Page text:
A protein fragment that was previously found in melanomas has now been detected in highly aggressive brain tumors called gliomas that take the lives of about 15,000 Americans each year.
This peptide, which the immune system recognizes as an antigen, or foreign invader, appears to be a target for anti-tumor immune therapy, according to studies conducted by researchers at Cedars-Sinai’s Maxine Dunitz Neurosurgical Institute and the National Cancer Institute. It also may be useful as a marker that will enable scientists to monitor immune responses in human clinical trials against cancer cells called glioblastoma multiforme (GBM), often referred to as gliomas.
Institute scientists and neurosurgeons have for several years conducted clinical trials using immunotherapy techniques to battle gliomas, removing brain tumor cells and culturing them with immune system cells called dendritic cells in the lab. When the resulting "vaccine" is injected into the patient’s bloodstream, the dendritic cells recognize the tumor cells as invaders and "present" them to the antigen-fighting T-lymphocytes, triggering an immune response.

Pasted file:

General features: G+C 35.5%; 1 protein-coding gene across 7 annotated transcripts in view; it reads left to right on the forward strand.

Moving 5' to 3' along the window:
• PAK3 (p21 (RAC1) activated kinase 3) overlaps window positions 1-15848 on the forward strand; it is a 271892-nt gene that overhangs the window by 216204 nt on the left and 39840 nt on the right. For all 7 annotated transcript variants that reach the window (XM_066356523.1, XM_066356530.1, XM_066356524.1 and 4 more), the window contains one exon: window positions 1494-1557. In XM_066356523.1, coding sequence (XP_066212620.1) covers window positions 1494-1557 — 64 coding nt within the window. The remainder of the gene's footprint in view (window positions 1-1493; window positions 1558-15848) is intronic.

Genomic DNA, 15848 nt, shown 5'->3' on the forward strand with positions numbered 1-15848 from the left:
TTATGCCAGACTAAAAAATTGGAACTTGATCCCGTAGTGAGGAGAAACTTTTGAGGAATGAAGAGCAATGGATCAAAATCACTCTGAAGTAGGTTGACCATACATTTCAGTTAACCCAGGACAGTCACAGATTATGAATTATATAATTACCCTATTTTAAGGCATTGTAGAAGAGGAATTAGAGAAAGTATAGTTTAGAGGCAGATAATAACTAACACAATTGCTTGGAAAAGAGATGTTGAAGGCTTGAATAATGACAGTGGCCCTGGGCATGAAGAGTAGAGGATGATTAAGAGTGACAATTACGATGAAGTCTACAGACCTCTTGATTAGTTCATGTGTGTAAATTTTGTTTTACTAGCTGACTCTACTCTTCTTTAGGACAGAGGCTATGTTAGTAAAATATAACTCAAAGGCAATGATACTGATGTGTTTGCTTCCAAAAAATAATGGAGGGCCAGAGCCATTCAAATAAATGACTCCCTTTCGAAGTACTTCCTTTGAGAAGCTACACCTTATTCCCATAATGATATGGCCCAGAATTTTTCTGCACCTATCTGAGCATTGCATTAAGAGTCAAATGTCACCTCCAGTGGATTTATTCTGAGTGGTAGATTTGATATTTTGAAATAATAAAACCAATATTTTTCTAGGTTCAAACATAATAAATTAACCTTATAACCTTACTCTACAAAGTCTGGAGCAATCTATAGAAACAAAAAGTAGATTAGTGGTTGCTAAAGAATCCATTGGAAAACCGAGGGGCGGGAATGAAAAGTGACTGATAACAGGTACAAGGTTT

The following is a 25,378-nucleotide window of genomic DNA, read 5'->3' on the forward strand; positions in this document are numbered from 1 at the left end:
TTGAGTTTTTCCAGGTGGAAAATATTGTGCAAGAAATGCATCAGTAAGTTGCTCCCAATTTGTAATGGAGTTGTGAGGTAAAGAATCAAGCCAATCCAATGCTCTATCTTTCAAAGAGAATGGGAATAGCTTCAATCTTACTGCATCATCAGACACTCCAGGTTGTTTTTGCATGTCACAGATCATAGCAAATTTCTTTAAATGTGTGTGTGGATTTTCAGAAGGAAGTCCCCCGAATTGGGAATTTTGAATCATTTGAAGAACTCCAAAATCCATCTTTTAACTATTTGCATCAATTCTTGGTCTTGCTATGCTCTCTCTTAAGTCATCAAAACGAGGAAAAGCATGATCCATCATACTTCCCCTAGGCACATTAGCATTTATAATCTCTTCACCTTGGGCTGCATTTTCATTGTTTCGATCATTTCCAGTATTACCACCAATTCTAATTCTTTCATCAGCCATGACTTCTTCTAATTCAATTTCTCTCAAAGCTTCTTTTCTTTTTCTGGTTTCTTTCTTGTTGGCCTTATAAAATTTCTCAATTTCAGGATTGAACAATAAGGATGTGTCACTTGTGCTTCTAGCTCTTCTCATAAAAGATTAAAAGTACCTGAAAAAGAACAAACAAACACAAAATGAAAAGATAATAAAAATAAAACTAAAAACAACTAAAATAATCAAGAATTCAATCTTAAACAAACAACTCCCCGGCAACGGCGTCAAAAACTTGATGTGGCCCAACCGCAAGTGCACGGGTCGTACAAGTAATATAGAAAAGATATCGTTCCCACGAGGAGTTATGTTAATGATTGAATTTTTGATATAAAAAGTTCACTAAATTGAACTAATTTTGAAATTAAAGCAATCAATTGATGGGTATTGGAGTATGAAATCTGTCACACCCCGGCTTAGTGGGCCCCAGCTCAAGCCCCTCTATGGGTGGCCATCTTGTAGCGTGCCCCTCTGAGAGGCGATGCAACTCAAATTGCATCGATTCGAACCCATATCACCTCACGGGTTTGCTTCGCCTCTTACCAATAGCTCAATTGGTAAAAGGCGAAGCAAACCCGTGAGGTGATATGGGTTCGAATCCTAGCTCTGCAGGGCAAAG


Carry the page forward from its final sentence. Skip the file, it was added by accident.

Sandy Van | Van Communications
Live probiotics can re-balance the gut microbiome and modify immune system response
20.11.2018 | Symprove
Purdue cancer identity technology makes it easier to find a tumor's 'address'
16.11.2018 | Purdue University
Max Planck researchers revel the nano-structure of molecular trains and the reason for smooth transport in cellular antennas.
Moving around, sensing the extracellular environment, and signaling to other cells are important for a cell to function properly. Responsible for those tasks...
Researchers at the University of New Hampshire have captured a difficult-to-view singular event involving "magnetic reconnection"--the process by which sparse particles and energy around Earth collide producing a quick but mighty explosion--in the Earth's magnetotail, the magnetic environment that trails behind the planet.
Magnetic reconnection has remained a bit of a mystery to scientists. They know it exists and have documented the effects that the energy explosions can...
Biochips have been developed at TU Wien (Vienna), on which tissue can be produced and examined. This allows supplying the tissue with different substances in a very controlled way.
Cultivating human cells in the Petri dish is not a big challenge today. Producing artificial tissue, however, permeated by fine blood vessels, is a much more...
Faster and secure data communication: This is the goal of a new joint project involving physicists from the University of Würzburg. The German Federal Ministry of Education and Research funds the project with 14.8 million euro.
In our digital world data security and secure communication are becoming more and more important. Quantum communication is a promising approach to achieve...
On Saturday, 10 November 2018, the research icebreaker Polarstern will leave its homeport of Bremerhaven, bound for Cape Town, South Africa.
19.11.2018 | Event News
09.11.2018 | Event News
06.11.2018 | Event News
20.11.2018 | Life Sciences
20.11.2018 | Life Sciences
20.11.2018 | Physics and Astronomy